Nazik al-Malaika – Who am I ?

Malaika LE Arab Women P&W April 2024

Download PDF Here

Live Encounters Arab Women Poets & Writers April 2024.

Who am I?,  poem by Nazik al-Malaika.

Translated from Arabic by Dr. Salwa Gouda. 

Who am I?

The night asks who am I?
I am his secret, deep, black anxiety
I am its rebellious silence
I content myself with silence
And I wrapped my heart with suspicions
And I remained solemn here
Gazing, while the ages ask me
Who am I?
And the wind asks who am I?
I am its confused soul, denied by time
I am in nowhere like it
We keep walking and there is no end
We keep passing and there is no survival
If we reach the curve
We thought it was the end of misery
Then there was void!
And eternity asks who am I
I, like it, am a giant embracing ages
And I return and grant them resurrection
I create the distant past
From the temptation of the pleasant hope
And I will return to bury it again
To create for myself a new yesterday
Whose tomorrow is ice
And the self asks who am I?
I am like it, confused, staring into the darkness
Nothing gives me peace
I keep asking and the answer
Will remain veiled by mirage
And I will keep thinking it has come close
But when I reach it, it has dissolved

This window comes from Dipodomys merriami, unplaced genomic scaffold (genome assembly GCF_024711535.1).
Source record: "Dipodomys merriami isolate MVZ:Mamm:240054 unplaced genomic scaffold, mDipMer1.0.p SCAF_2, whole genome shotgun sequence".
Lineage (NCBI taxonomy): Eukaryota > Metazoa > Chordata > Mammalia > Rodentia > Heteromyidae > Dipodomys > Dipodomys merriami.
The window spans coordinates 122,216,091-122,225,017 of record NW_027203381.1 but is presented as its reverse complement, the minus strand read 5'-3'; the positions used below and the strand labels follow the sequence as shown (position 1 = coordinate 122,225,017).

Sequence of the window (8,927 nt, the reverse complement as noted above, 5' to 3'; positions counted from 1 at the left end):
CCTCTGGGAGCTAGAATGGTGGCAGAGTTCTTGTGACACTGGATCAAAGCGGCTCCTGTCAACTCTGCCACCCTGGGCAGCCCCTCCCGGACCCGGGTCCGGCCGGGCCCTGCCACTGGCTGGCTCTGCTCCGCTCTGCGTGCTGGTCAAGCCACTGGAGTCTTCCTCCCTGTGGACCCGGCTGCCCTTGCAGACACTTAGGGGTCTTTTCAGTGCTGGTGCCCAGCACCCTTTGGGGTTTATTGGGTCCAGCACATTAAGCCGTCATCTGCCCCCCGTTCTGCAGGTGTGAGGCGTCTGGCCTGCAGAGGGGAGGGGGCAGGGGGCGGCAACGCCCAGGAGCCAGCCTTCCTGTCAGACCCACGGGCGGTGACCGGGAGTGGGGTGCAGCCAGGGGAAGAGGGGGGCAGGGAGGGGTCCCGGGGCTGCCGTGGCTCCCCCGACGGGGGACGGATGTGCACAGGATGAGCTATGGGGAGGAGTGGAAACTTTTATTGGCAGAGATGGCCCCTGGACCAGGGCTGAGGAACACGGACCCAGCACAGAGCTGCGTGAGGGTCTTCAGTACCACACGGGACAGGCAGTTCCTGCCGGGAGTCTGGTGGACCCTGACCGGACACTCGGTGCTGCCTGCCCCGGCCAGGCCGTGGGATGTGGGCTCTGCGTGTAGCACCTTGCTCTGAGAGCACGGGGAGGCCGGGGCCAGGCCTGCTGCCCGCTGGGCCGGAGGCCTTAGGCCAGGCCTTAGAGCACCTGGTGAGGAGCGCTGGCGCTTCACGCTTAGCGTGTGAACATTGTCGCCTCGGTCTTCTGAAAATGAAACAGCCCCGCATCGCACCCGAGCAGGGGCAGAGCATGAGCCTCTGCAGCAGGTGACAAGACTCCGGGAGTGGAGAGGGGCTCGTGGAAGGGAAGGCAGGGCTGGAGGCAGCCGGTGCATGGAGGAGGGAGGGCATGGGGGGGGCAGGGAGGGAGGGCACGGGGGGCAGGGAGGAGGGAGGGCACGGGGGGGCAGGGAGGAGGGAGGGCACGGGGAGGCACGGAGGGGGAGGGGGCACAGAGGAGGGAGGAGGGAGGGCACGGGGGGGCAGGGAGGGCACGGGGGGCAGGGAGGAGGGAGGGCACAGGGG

Died and disappeared.

© Nazik al-Malaika

Nazik al-Malaika (1923-2007) is an Iraqi poet, critic and academic who taught in many schools and universities in Iraq. She published several poetry collections and was best known for her role as a pioneer of the free verse movement, making a sharp departure from the classical rhyme form that had dominated Arabic poetry for centuries.

Translation by Dr. Salwa Gouda, an Egyptian literary translator, critic, and academic at the English Language and Literature Department at Ain-Shams University. She holds a PhD in English literature and criticism. She received her education at Ain-Shams University and California State University in San Bernardino. She has published several academic books, including “Lectures in English Poetry, and “Introduction to Modern Literary Criticism” and others. She has also contributed to the translation of “The Arab Encyclopedia for Pioneers,” which includes poets and their poetry, philosophers, historians, and men of letters, under the supervision of UNESCO. Additionally, her poetry translations have been published in various international magazines.

Leave a Reply

Your email address will not be published. Required fields are marked *

This site uses Akismet to reduce spam. Learn how your comment data is processed.